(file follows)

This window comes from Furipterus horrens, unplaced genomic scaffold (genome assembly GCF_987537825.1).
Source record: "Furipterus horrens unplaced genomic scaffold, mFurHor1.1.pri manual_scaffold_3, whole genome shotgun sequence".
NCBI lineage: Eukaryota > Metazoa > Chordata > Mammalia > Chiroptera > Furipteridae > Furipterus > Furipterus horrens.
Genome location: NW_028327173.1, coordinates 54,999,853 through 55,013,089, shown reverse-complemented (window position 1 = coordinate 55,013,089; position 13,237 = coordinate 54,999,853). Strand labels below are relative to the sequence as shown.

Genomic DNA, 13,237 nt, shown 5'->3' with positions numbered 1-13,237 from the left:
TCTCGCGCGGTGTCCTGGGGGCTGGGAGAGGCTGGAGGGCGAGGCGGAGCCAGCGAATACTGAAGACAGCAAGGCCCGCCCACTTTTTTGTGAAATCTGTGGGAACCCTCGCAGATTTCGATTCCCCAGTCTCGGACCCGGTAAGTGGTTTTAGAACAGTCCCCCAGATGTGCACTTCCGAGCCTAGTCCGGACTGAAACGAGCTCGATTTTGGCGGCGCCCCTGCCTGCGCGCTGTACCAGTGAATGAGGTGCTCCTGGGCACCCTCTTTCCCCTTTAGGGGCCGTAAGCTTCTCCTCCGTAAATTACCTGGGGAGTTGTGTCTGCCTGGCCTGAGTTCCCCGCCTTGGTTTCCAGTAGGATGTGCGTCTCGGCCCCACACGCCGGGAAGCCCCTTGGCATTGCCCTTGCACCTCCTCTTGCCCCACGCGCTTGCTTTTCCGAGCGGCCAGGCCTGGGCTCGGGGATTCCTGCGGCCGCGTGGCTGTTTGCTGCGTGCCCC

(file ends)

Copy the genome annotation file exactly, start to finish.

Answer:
This window comes from Furipterus horrens, unplaced genomic scaffold (genome assembly GCF_987537825.1).
Source record: "Furipterus horrens unplaced genomic scaffold, mFurHor1.1.pri manual_scaffold_3, whole genome shotgun sequence".
NCBI lineage: Eukaryota > Metazoa > Chordata > Mammalia > Chiroptera > Furipteridae > Furipterus > Furipterus horrens.
Genome location: NW_028327173.1, coordinates 54,999,853 through 55,013,089, shown reverse-complemented (window position 1 = coordinate 55,013,089; position 13,237 = coordinate 54,999,853). Strand labels below are relative to the sequence as shown.

Genomic DNA, 13,237 nt, shown 5'->3' with positions numbered 1-13,237 from the left:
TCTCGCGCGGTGTCCTGGGGGCTGGGAGAGGCTGGAGGGCGAGGCGGAGCCAGCGAATACTGAAGACAGCAAGGCCCGCCCACTTTTTTGTGAAATCTGTGGGAACCCTCGCAGATTTCGATTCCCCAGTCTCGGACCCGGTAAGTGGTTTTAGAACAGTCCCCCAGATGTGCACTTCCGAGCCTAGTCCGGACTGAAACGAGCTCGATTTTGGCGGCGCCCCTGCCTGCGCGCTGTACCAGTGAATGAGGTGCTCCTGGGCACCCTCTTTCCCCTTTAGGGGCCGTAAGCTTCTCCTCCGTAAATTACCTGGGGAGTTGTGTCTGCCTGGCCTGAGTTCCCCGCCTTGGTTTCCAGTAGGATGTGCGTCTCGGCCCCACACGCCGGGAAGCCCCTTGGCATTGCCCTTGCACCTCCTCTTGCCCCACGCGCTTGCTTTTCCGAGCGGCCAGGCCTGGGCTCGGGGATTCCTGCGGCCGCGTGGCTGTTTGCTGCGTGCCCC